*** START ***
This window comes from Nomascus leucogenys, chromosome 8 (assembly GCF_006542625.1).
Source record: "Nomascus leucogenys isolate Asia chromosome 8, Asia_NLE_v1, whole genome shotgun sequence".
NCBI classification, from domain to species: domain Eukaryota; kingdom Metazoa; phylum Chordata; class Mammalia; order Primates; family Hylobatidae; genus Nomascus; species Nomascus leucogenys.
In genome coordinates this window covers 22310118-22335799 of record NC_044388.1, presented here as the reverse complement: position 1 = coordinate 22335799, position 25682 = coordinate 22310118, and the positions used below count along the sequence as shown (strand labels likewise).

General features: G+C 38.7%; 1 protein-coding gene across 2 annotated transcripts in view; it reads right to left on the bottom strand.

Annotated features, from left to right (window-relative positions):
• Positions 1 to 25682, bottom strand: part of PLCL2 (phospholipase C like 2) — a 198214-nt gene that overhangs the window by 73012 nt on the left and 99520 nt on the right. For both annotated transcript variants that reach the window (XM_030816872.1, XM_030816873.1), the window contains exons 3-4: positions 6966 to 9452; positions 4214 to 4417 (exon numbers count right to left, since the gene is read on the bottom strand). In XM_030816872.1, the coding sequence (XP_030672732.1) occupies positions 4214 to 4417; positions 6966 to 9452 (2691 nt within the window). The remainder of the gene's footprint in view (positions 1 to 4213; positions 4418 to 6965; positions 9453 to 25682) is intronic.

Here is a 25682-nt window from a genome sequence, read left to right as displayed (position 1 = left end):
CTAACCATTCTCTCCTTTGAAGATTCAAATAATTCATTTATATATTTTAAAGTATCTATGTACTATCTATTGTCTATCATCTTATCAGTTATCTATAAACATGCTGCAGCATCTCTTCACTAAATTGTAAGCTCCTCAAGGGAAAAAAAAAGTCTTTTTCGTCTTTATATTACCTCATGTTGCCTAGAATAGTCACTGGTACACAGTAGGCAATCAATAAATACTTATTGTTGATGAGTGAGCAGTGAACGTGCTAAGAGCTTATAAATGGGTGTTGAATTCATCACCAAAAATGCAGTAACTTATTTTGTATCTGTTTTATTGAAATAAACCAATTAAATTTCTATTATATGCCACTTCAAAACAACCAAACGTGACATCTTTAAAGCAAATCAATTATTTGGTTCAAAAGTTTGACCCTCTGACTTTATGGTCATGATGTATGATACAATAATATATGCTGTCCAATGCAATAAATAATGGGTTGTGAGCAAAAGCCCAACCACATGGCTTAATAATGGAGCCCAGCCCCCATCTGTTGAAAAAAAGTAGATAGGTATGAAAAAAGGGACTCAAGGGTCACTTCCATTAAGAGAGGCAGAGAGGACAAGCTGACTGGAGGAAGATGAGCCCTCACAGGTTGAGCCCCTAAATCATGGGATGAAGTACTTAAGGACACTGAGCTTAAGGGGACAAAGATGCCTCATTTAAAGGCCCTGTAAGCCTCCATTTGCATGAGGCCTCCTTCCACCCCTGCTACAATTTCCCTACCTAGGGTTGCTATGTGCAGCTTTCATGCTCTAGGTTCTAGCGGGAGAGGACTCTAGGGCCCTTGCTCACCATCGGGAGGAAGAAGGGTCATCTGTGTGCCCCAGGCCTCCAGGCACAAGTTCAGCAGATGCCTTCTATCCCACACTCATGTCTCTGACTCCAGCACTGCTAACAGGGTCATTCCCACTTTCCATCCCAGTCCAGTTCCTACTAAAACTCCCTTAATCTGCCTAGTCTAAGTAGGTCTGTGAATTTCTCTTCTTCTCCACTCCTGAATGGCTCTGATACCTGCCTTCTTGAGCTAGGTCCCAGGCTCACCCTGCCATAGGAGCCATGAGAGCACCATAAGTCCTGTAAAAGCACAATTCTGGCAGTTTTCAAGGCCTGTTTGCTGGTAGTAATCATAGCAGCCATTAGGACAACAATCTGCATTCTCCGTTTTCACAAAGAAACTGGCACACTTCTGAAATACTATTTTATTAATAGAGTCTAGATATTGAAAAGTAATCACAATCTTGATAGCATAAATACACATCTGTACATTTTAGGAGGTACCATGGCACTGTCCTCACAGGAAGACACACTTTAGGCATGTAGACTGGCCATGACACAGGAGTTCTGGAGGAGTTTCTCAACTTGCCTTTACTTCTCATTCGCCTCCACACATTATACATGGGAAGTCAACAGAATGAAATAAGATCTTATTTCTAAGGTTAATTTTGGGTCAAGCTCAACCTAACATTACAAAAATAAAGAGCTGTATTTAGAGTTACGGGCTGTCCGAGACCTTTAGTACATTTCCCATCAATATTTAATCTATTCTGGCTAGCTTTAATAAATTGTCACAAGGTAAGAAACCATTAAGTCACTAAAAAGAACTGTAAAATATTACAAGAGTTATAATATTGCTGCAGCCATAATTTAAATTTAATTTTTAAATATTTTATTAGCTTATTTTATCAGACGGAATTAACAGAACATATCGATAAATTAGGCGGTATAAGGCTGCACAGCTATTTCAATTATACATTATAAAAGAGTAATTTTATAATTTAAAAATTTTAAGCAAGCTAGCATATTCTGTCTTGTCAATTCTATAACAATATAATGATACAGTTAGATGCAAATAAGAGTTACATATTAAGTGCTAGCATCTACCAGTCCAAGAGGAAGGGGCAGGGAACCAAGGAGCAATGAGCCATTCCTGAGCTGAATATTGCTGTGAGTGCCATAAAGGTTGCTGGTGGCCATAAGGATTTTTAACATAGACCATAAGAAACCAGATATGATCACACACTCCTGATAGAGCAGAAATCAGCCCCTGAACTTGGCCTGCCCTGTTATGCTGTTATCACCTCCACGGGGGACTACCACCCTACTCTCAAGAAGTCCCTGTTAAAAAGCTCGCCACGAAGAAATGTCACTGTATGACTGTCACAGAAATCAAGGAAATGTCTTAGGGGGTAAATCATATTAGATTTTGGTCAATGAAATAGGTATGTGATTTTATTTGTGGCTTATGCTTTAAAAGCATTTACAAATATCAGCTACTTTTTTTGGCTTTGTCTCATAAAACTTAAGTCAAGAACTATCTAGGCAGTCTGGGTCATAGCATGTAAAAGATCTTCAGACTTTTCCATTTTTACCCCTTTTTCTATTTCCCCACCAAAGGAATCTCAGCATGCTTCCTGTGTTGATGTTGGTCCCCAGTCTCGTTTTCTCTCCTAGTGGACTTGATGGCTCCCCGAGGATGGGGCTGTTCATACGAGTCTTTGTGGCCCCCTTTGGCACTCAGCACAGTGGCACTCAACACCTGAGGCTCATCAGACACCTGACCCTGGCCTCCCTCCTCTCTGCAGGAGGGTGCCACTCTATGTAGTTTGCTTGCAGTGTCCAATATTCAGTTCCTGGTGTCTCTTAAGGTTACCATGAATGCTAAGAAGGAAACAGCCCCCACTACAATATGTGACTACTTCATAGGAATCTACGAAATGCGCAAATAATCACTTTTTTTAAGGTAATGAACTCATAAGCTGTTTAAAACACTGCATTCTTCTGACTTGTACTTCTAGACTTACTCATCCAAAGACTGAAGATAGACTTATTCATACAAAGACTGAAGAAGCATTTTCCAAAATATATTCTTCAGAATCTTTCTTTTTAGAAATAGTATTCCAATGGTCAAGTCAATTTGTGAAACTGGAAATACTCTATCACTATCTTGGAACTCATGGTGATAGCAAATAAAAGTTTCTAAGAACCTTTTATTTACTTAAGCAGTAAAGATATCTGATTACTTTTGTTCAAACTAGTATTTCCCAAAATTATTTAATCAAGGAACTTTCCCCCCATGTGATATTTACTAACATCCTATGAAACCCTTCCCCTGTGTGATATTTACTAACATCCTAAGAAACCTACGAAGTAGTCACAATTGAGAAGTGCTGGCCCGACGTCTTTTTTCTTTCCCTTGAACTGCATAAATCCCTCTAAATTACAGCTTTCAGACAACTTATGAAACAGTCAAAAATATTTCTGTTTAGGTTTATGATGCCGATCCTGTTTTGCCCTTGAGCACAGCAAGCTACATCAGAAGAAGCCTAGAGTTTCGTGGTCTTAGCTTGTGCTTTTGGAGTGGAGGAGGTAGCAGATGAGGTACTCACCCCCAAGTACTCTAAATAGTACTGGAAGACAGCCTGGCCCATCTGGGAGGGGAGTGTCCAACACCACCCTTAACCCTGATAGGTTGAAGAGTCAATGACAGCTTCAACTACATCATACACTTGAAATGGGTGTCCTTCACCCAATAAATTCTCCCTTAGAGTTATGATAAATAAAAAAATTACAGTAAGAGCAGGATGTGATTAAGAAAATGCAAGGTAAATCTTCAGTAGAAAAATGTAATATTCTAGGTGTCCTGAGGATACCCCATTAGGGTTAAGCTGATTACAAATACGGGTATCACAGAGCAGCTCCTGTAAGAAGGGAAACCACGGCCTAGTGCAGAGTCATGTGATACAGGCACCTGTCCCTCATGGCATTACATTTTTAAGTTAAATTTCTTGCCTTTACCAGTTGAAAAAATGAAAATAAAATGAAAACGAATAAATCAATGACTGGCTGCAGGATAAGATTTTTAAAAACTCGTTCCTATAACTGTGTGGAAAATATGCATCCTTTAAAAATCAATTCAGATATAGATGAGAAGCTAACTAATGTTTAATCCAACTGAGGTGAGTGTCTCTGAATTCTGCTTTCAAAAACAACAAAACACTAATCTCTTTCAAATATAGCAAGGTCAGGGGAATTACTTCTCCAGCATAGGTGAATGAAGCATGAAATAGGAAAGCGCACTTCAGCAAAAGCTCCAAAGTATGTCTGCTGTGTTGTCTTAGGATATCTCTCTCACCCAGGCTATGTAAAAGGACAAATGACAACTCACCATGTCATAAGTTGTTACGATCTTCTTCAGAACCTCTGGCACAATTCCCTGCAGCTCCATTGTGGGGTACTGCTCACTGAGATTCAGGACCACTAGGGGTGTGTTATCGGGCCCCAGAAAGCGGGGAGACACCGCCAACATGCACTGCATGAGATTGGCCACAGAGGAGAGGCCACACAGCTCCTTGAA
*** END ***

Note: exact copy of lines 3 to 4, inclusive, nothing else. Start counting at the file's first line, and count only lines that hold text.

NCBI classification, from domain to species: domain Eukaryota; kingdom Metazoa; phylum Chordata; class Mammalia; order Primates; family Hylobatidae; genus Nomascus; species Nomascus leucogenys.
In genome coordinates this window covers 22310118-22335799 of record NC_044388.1, presented here as the reverse complement: position 1 = coordinate 22335799, position 25682 = coordinate 22310118, and the positions used below count along the sequence as shown (strand labels likewise).